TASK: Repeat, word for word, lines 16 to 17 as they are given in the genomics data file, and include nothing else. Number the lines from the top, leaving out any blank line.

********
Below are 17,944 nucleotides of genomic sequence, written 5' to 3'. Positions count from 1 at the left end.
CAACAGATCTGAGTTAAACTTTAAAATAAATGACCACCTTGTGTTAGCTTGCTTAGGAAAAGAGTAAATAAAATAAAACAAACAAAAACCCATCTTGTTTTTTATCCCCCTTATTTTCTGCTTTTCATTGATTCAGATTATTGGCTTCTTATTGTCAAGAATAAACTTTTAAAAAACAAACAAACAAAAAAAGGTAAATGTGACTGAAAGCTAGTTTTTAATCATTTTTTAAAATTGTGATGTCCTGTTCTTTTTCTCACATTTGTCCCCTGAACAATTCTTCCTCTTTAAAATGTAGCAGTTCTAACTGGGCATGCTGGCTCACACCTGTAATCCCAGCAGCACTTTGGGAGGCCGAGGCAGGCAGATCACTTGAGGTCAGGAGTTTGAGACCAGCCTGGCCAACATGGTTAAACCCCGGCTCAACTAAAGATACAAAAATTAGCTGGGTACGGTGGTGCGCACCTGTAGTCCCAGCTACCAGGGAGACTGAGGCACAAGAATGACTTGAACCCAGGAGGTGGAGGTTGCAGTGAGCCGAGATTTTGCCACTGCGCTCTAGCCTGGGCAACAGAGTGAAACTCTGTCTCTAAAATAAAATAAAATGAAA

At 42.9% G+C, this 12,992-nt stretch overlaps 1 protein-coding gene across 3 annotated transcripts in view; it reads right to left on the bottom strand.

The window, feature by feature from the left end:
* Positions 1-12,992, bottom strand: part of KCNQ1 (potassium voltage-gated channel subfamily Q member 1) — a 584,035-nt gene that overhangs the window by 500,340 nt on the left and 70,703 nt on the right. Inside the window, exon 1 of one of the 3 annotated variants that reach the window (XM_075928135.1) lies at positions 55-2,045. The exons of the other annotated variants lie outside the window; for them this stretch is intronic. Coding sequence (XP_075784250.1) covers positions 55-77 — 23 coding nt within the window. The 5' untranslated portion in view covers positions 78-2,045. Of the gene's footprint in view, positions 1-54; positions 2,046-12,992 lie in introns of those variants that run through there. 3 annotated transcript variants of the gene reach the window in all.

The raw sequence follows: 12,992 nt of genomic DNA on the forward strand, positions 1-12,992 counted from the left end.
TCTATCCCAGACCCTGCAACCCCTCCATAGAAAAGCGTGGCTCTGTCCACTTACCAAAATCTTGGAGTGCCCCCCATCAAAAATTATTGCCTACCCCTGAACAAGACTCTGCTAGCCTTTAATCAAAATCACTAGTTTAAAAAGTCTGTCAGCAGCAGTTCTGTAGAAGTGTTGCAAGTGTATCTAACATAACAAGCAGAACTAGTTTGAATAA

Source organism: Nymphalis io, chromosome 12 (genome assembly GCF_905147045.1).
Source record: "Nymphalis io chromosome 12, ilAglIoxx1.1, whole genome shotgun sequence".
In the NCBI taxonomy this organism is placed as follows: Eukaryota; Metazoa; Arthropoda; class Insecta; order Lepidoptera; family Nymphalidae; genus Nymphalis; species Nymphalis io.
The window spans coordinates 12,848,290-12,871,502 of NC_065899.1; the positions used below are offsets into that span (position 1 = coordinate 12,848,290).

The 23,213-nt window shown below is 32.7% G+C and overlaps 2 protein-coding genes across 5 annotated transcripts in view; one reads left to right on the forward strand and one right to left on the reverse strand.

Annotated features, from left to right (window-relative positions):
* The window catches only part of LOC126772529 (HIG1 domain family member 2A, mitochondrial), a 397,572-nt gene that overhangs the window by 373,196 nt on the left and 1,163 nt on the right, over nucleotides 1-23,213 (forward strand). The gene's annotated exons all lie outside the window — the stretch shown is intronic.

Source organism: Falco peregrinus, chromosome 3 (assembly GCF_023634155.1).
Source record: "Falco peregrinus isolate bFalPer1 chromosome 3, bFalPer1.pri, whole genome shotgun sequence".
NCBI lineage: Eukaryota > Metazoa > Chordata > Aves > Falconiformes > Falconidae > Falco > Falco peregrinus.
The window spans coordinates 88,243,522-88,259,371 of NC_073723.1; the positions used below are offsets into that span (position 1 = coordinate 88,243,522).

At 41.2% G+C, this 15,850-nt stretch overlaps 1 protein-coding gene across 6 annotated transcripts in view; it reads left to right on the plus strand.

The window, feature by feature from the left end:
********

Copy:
Source record: "Falco peregrinus isolate bFalPer1 chromosome 3, bFalPer1.pri, whole genome shotgun sequence".
NCBI lineage: Eukaryota > Metazoa > Chordata > Aves > Falconiformes > Falconidae > Falco > Falco peregrinus.